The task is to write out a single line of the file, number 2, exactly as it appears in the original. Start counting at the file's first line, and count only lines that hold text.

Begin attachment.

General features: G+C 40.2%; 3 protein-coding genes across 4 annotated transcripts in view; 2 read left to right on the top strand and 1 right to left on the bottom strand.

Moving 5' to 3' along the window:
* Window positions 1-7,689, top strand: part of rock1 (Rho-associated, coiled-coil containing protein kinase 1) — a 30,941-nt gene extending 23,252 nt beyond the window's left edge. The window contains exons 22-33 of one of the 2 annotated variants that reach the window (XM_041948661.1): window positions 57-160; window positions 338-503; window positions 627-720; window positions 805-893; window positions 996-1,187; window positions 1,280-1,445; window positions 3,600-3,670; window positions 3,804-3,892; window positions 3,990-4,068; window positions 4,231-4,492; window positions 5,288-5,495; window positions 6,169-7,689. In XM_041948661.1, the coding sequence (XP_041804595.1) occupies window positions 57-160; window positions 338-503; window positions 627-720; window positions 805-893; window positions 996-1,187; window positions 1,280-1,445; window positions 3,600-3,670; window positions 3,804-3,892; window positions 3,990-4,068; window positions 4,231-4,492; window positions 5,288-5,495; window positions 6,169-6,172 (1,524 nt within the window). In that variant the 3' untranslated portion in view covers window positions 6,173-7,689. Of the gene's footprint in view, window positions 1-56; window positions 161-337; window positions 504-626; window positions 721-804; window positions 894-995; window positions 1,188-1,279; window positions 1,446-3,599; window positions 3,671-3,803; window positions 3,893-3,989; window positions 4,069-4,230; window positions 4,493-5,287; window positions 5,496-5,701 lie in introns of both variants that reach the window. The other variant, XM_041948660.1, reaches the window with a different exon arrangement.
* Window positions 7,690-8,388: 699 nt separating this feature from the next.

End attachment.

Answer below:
Moving 5' to 3' along the window: